Start and end: El Chaltén, Parque de los Glaciares.

General information: Parque de los Glaciares is located in Southern Patagonia in Argentina. This section of Parque de los Glaciares is famous for the mountains of Fitz Roy and Cerro Torre, both of which attract world-class mountaineers every year, occasionally creating controversy. This 3-4 day hike goes into mountain lakes, glaciers and offers great views of both Fitz Roy and Cerro Torres, weather permitting. Hiking here is quite easy, and even easier than in the moderate Torres del Paine. The major concern for hikers is the weather, especially the winds (see below). The route suggested below may also be walked as day hikes from El Chaltén.

The hike:

Day 1: El Chaltén to Campamento Poincenot. 12km. 3,5 hours.
Day 2: Day trips from Campamento Poincenot to Laguna de los Tres (famous view of Fitz Roy) and Laguna Pedros Blancas. 3 hours per trip.
Day 3: Campamento Poincenot to Campamento Agostino. Walk around Lago Torre to Mirador Maestri (famous view of Cerro Torre). 15 km. 4 hours.
Day 4: Campamento Agostino to El Chaltén. 10 km. 3 hours.

Total distance: 35 km + day trips.

Time used: 4 days (two full, two half-days) – could easily be shortened into 3 days.

Difficulty (1-5): 2 for main trail. 4 for side trip to Laguna Pedros Blancas (scrambling section just before arriving at the lake).

Short description of the trail: Easy walking along well-marked paths. No exposed sections save some light scrambling at the Laguna Pedros Blancas side trip.

Walking season: December-February.

Dates walked: December 19-22, 2014

Mount Fitz Roy, El Chaltén, Patagonia
View of Mount Fitz Roy on the way to Campamento                                                           Poincenot

Transport to/from the hike: Multiple daily buses (3 hours) from El Calafate to El Chalten, all of which stop at the National Park office just outside El Chaltén. From El Calafate there are numerous daily flights to Buenos Aires, as well as buses to Puerto Natales (for Torres del Paine) or private tour operators going directly from El Calafate into the Torres del Paine National Park.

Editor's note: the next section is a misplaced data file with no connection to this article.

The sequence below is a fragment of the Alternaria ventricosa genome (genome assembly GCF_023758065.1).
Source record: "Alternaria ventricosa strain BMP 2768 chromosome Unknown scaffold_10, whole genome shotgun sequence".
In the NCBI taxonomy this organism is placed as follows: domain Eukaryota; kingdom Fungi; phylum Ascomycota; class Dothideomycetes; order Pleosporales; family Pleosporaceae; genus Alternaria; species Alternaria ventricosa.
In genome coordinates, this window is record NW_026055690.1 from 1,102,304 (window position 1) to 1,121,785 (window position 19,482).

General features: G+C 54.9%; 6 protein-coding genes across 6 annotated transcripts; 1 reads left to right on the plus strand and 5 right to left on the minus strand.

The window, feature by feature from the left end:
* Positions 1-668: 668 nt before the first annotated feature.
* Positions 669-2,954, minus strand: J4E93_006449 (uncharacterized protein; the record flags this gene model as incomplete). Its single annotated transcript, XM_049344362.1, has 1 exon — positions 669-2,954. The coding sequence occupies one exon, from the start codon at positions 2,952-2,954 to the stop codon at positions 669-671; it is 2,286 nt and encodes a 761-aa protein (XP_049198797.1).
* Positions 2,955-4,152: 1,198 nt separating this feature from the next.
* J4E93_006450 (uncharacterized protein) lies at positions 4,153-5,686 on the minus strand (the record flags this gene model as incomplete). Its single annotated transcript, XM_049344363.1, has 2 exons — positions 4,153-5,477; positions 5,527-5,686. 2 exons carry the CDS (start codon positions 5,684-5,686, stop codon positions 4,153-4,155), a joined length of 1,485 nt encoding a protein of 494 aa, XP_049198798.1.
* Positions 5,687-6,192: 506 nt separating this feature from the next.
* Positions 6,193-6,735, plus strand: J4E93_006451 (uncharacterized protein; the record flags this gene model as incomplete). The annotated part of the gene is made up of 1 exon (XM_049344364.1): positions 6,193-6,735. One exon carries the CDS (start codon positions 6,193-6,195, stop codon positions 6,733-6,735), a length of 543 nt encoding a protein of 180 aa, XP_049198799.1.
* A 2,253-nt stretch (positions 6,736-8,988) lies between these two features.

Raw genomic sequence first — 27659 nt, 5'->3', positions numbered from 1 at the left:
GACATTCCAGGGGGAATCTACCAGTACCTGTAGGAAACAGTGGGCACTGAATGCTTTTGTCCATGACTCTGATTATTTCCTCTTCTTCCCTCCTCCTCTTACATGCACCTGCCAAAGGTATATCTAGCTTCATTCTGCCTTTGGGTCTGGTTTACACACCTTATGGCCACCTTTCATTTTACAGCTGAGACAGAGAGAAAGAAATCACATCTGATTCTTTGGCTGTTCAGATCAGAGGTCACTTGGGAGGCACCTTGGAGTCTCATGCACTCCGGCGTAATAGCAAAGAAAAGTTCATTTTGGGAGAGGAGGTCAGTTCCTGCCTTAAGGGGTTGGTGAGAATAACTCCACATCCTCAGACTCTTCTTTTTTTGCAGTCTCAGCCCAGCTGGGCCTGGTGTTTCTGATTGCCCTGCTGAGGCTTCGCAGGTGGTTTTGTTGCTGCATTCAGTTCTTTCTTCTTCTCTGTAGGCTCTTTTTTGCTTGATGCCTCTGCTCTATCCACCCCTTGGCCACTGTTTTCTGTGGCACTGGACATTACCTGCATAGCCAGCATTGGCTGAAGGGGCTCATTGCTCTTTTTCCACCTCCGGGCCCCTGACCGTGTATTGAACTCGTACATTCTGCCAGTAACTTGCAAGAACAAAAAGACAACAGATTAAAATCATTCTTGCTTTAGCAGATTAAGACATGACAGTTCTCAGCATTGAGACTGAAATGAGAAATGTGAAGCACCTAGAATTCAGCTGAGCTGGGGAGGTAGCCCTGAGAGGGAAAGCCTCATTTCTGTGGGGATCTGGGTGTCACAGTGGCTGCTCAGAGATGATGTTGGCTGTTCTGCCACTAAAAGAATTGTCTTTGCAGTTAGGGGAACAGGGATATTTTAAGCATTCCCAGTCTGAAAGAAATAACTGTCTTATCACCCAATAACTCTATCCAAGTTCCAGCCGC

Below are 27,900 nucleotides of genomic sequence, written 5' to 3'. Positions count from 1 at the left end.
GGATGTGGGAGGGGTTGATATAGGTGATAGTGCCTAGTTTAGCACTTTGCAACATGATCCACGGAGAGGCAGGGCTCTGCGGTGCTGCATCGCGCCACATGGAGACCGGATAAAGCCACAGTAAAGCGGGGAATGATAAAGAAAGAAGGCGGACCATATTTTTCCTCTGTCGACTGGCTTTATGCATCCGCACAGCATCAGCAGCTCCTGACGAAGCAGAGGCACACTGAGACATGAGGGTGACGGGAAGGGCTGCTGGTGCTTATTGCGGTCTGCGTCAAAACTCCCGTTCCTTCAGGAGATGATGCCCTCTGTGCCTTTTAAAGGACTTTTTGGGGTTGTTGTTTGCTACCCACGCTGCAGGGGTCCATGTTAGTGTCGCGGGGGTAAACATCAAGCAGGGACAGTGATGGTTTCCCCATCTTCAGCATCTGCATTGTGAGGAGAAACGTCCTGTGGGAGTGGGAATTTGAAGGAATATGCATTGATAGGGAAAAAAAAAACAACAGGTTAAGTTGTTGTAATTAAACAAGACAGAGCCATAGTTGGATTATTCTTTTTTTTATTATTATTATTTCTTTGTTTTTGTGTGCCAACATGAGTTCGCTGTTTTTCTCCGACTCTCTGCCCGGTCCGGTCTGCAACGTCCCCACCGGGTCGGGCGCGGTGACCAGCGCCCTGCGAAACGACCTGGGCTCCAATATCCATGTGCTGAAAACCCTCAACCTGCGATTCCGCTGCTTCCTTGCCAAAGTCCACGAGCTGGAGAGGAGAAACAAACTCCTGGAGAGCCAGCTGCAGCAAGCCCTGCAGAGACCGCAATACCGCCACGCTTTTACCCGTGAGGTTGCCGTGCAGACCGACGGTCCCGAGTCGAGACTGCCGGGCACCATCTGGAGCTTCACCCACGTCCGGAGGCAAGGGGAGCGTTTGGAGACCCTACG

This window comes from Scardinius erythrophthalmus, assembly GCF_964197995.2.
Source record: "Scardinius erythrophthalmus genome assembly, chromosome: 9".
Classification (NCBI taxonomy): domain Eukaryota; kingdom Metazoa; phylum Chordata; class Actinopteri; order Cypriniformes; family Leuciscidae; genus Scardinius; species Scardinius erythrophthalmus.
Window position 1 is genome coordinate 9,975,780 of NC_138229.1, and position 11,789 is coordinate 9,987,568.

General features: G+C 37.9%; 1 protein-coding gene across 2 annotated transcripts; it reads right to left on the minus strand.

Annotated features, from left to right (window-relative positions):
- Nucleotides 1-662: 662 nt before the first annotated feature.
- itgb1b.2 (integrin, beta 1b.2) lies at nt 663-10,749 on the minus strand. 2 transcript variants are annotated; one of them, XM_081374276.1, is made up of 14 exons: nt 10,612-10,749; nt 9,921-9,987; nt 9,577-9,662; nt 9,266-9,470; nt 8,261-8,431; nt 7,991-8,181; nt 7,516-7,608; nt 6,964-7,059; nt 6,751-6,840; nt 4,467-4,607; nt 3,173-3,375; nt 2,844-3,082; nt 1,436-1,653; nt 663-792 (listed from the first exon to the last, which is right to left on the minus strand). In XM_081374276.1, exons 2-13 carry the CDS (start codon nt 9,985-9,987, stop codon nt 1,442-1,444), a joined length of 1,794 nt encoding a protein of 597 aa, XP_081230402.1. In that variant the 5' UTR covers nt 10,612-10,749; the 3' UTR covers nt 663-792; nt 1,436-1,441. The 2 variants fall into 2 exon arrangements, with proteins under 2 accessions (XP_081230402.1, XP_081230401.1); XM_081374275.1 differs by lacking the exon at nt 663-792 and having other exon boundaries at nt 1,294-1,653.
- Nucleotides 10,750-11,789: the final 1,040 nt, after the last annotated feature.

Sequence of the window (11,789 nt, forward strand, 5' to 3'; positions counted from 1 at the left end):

Accomodation and food: During the hike: Designated (free) campsites within the national park.  Facilities: Latrines only. No food sold inside the park. No huts in this area, however both Laguna de los Tres and Lago Torre may be done as day hikes, returning each evening to El Chaltén. Water may be taken from the streams, no need for filtering.

Equipment: No special equipment. For overnight camping, four-season equipment is needed as snow and heavy winds may be encountered at all times.

Laguna de los Tres with Fitz Roy, El Chaltén
The classical view of Mount Fitz Roy across Laguna de                        los Tres. The area is notorious for bad weather.

Online ressources including maps:  All sorts of info including maps on El Chaltén webpage, as well as the official page of Los Glaciares National Park.

Online trip reports from others include: Swoop Patagonia, besthike.com, Lonely Planet

Guidebook/map used: Lonely Planet: Hiking in Patagonia. Not updated since 2009, and now apparently out of print. Many practical issues outdated, however general info and maps still relevant. I used a PDF of the relevant chapter as well as a map available at the national park office in El Chaltén. Combined with resources available online , one could well do without a guidebook.

Important points/concerns: The weather is notoriously unreliable in this region, even in summer (Dec-Jan). Be prepared for very strong winds and snow. I have not seen winds like in Patagonia anywhere in the world.

Highlights: